By: Alexandra Kinias
Photograph of the twins Mario and Andrew.
Religion plays a dominant role in the lives of people in the Middle East. It not only controls and dominates them, but it also shapes and guides their everyday lives. In such societies, interfaith marriages, which are discouraged for some and banned for others is becoming an issue of growing sensitivity. It is a symbol of both gender and religious inequality in a society that is living in a hypocritical harmony, while in reality it is enveloped by a cloud of sectarian tension. In Egypt, an interfaith relationship, when discovered, may become a source of sectarian violence that often erupts in this society that’s maintaining its calm on the surface, but its volatile bubbles are brewing underneath.
The religious and gender inequality is demonstrated in several ways. While a Muslim man is allowed to marry a non-Muslim woman, a Muslim woman is not allowed to marry a non-Muslim man. Christians and Jews are welcomed to convert to Islam, but it is forbidden for Muslims to convert to Christianity or any other faith. A conversion of a Muslim to another faith would not be acknowledged by the government, and in some cases the converts would expose themselves to death penalty. And if a Muslim husband of a non-Muslim woman dies, she is not entitled to his estate and thus most non-Muslim women convert for financial gains rather than for beliefs.
The dilemma still continues because by law, once a man converts to Islam, his wife and kids automatically become Muslims, even without out their consent. This religious law that was causing a lot of controversy in Europe, was finally overruled when a fatwa (religious decree) was declared that a wife of a convert who lives in Europe can maintain her faith. But Back at home, women were not that lucky.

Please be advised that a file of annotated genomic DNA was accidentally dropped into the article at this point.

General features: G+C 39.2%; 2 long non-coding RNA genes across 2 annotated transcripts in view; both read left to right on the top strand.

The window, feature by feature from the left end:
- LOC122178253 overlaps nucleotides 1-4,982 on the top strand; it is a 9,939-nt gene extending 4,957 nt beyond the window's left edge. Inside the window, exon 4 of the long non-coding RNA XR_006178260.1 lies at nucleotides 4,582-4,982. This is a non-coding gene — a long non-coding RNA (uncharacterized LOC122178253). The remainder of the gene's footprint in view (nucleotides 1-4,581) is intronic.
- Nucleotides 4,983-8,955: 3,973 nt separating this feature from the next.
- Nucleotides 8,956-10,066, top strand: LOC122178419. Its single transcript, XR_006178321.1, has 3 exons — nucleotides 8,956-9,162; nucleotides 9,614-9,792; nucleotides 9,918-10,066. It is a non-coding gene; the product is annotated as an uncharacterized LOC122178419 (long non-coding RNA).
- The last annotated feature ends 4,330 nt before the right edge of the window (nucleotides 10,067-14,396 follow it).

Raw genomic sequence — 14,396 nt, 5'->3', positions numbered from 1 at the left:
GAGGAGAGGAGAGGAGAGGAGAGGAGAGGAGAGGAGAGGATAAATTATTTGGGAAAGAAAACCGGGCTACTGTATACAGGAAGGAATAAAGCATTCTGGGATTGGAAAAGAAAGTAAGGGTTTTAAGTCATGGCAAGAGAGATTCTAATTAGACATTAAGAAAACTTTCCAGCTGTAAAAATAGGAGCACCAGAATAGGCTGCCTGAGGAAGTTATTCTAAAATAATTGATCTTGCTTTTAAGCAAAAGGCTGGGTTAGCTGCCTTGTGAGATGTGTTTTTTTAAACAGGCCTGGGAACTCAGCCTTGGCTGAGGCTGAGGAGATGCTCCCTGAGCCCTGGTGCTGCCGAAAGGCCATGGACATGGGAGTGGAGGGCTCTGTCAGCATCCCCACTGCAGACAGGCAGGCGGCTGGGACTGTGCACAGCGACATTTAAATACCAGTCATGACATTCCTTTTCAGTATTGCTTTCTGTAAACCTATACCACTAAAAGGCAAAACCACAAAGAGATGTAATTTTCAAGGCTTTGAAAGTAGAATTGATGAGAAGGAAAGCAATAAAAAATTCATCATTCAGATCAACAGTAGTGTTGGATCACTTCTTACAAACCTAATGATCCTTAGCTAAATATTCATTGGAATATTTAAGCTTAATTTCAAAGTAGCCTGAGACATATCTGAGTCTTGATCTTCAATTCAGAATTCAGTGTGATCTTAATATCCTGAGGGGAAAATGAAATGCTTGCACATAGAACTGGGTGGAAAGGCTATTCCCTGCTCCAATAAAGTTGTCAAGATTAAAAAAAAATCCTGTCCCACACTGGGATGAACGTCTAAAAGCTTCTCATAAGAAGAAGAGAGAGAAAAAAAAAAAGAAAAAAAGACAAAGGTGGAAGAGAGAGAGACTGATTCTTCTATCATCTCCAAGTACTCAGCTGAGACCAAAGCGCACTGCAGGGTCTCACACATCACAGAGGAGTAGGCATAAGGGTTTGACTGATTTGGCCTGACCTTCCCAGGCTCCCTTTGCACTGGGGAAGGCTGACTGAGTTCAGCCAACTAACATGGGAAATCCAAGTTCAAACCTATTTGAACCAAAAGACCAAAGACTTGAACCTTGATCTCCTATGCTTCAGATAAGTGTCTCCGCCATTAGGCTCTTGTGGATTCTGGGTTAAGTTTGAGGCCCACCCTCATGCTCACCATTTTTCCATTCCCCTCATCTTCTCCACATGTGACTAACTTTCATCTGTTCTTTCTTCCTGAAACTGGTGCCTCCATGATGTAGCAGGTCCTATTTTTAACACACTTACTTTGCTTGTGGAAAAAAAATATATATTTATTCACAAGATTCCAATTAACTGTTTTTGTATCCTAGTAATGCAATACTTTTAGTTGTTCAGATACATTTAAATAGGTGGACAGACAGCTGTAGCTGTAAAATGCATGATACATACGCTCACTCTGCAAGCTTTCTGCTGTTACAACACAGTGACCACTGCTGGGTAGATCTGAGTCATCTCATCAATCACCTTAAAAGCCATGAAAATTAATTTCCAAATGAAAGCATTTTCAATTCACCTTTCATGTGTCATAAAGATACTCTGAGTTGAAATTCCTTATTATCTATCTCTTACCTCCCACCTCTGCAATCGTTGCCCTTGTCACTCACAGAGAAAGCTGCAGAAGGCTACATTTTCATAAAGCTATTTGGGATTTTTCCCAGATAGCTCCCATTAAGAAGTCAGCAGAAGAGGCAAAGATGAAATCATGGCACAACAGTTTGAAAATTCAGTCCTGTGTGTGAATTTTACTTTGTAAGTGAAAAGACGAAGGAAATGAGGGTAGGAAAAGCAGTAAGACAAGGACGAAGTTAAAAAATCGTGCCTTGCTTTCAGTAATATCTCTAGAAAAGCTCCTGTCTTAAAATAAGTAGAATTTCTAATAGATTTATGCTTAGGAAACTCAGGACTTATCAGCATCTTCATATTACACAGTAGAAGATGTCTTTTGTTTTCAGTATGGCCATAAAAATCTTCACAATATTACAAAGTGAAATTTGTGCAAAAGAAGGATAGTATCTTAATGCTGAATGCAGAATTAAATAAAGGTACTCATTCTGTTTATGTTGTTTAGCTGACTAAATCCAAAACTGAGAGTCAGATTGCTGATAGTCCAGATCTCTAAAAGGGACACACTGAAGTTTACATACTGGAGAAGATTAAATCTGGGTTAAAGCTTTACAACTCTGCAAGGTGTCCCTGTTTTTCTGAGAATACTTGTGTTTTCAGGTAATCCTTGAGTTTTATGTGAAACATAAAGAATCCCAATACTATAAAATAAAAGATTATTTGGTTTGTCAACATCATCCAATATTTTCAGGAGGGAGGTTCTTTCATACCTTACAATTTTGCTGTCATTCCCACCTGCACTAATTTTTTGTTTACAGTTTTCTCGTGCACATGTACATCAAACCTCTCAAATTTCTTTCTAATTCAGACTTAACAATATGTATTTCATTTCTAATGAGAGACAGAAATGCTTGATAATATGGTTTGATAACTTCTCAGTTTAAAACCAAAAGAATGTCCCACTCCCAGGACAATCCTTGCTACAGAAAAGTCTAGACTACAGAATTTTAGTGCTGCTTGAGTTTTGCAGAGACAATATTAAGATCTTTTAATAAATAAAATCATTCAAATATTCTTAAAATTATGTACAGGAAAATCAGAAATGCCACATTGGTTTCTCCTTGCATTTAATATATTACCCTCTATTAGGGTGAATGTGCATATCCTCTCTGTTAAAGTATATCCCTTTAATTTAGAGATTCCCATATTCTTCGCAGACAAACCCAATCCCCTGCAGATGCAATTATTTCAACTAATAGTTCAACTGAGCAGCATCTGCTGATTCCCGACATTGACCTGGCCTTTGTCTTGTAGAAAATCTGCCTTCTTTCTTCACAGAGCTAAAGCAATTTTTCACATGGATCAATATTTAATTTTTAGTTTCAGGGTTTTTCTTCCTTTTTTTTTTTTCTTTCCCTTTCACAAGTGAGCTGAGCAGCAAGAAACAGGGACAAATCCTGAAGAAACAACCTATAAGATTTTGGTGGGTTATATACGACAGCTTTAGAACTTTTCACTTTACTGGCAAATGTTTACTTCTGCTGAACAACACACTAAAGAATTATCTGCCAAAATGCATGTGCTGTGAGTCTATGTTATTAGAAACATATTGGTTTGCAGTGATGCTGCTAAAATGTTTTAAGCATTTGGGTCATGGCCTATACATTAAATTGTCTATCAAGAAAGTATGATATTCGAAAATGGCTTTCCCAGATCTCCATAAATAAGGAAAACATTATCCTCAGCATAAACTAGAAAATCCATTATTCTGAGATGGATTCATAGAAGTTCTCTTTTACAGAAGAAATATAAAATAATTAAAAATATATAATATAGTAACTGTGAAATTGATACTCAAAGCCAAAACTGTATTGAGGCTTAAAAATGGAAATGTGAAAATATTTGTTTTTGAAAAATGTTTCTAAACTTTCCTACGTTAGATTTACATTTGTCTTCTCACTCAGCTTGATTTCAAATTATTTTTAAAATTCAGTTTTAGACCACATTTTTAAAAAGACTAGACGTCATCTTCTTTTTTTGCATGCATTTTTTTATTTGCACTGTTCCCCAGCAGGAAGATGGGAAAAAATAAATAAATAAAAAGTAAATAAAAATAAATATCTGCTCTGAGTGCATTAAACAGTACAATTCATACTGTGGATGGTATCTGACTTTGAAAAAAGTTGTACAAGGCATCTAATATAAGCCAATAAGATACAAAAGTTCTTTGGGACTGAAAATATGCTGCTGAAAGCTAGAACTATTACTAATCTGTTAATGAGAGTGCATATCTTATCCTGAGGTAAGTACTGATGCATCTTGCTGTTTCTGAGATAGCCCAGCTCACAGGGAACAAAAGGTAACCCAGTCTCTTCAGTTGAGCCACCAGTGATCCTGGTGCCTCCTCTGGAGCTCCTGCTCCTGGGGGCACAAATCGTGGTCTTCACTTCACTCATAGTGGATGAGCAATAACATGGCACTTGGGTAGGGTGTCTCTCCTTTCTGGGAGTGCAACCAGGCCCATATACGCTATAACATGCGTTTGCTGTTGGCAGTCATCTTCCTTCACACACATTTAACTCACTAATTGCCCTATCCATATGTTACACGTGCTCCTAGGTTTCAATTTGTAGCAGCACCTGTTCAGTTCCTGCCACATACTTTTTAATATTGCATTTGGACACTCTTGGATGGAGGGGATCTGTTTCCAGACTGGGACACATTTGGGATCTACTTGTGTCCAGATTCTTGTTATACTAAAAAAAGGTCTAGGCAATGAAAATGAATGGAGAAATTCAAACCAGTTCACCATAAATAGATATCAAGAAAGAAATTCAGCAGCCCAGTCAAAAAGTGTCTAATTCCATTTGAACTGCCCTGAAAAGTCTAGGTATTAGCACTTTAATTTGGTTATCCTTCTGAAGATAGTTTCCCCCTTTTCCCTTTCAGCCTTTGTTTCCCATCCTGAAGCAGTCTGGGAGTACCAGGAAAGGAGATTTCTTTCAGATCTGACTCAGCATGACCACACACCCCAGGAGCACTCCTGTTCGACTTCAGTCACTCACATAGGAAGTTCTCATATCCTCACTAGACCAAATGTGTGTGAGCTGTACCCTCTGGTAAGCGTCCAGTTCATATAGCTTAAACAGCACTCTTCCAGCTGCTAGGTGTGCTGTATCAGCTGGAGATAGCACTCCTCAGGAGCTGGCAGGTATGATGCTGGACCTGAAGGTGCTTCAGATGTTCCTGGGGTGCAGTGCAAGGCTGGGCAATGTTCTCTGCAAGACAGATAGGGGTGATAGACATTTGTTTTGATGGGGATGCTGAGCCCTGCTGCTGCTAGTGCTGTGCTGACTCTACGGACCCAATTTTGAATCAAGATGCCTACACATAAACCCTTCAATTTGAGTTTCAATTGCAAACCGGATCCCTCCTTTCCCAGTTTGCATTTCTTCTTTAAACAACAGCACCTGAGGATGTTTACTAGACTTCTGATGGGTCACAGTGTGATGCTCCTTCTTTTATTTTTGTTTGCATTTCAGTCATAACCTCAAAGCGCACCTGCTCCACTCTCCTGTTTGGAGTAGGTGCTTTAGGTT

Because divorce laws for Coptic Egyptians are quite complicated, some men and women often convert to Islam to terminate the marriage, against the approval of the church. Sometimes the stories end there. But when excess baggage is hauled along disasters often occur, as in the case of the twins Mario and Andrew.
Born in Alexandria, Egypt, the twins’ Christian parents had an unstable marriage and the father eventually converted to Islam to divorce their mother. According to the laws of the land, the custody of the boys was automatically granted to the Muslim parent. However, in an unprecedented verdict, the court granted the mother their custody. But the fifteen years old boys are still fighting to regain back their religion on their legal papers. For five years and after more than forty cases being battled in court, the courts in Egypt are still refusing to grant them their religious identity. It may not be a problem for someone who is living elsewhere, but when religion is still documented on IDs and is a subject taught in schools, the twins who are devout Christians might be facing some future challenges with Islam being forced on them.